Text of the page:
Tomstown Suits Go Forward
A Travis Co. judge declines TRMPAC's motions for summary judgment
Byrne also denied, without comment, TRMPAC's "no-evidence" motion for summary judgment. TRMPAC founder Jim Ellis, aide to U.S. House Majority Leader Tom DeLay, R-Sugar Land, was added as a defendant following depositions suggesting he played a decisive role in the PAC's campaign activities, but Ellis has indicated that he intends to argue that he hasn't had sufficient Texas contact to be subject to the suit.
On a related front the Travis Co. grand jury investigation into the election activities of TRMPAC and the Texas Association of Business it was reported last week that AT&T has been subpoenaed concerning the company's contributions of corporate ("soft") money to TRMPAC. AT&T is one of numerous companies for which TRMPAC reported corporate contributions in its filings with the Internal Revenue Service but not with the Texas Ethics Commission. In its original 2003 complaint to Travis Co. District Attorney Ronnie Earle which kicked off the DA's grand jury probe the campaign watchdog group Texans for Public Justice questioned whether TRMPAC had spent corporate money on campaign activities, in violation of state law.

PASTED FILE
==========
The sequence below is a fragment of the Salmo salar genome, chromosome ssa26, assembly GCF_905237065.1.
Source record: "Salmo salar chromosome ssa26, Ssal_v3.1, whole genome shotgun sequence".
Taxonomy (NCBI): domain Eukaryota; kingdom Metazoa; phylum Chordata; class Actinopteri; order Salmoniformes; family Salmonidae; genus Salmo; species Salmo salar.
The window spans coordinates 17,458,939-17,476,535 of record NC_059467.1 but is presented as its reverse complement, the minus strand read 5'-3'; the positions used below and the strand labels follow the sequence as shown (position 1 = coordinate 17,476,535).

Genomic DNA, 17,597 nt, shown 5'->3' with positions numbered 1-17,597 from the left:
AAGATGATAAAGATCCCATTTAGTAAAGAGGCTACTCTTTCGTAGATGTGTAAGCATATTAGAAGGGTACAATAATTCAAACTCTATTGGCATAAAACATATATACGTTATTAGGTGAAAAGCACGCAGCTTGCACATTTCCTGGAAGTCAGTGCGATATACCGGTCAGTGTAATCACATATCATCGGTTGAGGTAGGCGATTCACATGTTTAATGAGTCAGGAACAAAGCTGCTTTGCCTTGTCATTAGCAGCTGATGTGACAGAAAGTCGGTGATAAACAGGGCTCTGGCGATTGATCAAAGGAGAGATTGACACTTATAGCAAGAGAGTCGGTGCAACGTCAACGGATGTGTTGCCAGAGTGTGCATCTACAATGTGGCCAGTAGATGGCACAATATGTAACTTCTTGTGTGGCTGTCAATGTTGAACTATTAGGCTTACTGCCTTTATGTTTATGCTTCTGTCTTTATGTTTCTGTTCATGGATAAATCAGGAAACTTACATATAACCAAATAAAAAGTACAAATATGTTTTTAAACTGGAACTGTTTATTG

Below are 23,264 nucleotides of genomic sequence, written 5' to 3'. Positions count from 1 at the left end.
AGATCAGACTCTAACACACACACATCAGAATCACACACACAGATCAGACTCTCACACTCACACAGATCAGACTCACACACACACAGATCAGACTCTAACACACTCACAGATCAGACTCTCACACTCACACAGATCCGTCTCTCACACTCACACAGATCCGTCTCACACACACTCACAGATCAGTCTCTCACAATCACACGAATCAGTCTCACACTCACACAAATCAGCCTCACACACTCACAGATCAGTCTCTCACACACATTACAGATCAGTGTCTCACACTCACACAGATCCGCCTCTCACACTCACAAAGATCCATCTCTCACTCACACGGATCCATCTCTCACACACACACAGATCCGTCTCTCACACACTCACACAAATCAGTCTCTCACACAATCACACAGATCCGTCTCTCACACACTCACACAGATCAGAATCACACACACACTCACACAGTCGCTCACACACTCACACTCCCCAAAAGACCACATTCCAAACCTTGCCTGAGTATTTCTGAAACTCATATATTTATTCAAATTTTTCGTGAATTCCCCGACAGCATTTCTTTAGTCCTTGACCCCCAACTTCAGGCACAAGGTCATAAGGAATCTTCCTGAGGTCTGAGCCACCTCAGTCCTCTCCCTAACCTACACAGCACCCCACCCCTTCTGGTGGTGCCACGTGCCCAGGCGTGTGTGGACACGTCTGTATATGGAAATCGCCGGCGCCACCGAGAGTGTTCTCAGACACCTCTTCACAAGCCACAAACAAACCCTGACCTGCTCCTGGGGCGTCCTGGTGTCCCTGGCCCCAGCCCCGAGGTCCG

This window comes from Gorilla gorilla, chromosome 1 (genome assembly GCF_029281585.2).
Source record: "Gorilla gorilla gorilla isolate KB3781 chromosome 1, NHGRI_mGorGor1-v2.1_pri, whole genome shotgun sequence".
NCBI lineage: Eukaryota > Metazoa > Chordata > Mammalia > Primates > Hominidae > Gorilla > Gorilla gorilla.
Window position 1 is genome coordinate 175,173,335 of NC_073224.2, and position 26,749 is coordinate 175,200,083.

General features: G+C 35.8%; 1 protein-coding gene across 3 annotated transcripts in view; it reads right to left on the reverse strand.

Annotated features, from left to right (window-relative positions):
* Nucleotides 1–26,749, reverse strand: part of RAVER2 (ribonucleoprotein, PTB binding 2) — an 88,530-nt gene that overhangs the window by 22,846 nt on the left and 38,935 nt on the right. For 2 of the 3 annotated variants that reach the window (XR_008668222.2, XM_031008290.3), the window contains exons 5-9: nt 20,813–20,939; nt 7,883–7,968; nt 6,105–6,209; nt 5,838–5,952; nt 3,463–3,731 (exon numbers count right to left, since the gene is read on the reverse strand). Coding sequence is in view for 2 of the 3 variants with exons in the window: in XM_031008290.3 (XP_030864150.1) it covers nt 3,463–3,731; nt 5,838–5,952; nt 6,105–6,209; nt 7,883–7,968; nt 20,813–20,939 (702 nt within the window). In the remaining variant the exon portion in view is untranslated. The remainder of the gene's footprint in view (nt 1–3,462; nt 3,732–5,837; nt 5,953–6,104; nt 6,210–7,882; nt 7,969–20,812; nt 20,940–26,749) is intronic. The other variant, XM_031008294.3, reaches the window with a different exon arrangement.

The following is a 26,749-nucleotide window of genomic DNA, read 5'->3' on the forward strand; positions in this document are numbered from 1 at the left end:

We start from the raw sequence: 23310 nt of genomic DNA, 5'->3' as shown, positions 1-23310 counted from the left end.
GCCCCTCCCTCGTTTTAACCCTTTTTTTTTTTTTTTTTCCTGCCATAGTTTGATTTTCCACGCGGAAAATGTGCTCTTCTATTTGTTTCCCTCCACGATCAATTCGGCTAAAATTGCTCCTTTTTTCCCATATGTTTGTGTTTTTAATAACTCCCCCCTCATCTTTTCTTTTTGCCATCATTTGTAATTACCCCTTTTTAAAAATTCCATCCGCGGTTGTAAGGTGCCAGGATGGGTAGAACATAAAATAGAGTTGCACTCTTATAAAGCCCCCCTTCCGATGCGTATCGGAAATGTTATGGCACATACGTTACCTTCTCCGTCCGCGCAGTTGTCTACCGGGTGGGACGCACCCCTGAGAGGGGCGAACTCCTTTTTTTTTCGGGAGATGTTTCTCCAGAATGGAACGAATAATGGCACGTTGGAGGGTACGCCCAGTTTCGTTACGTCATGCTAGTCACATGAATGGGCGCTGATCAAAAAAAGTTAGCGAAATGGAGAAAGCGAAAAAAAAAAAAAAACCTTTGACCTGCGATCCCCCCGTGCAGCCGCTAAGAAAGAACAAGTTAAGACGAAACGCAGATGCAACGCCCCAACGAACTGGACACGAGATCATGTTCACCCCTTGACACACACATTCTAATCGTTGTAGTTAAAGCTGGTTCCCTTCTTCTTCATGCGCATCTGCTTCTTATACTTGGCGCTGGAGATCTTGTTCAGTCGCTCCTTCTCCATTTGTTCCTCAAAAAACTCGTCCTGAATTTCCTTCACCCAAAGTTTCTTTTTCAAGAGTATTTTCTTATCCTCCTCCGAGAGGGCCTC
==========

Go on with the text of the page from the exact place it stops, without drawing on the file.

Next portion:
Also last week, the Federal Election Commission levied a $280,000 fine against the National Republican Congressional Committee for spending corporate donations on 1999 "issue ad" campaigns, in violation of federal election law violations similar to those at the heart of the Tomstown proceedings. Jim Ellis had been named in the original complaint for his role of political consultant to Americans for Economic Growth, which received some of the money, but the FEC did not sanction Ellis or AEG. According to the conciliation agreement between the FEC and the NRCC, "The NRCC representative who hand-delivered the check to [the United States Family Network, coordinating the ad campaign] made statements at the time to the effect that the NRCC did not want to know how the funds would be used." Ellis released a statement saying the FEC action was punishment for no more than an "accounting error."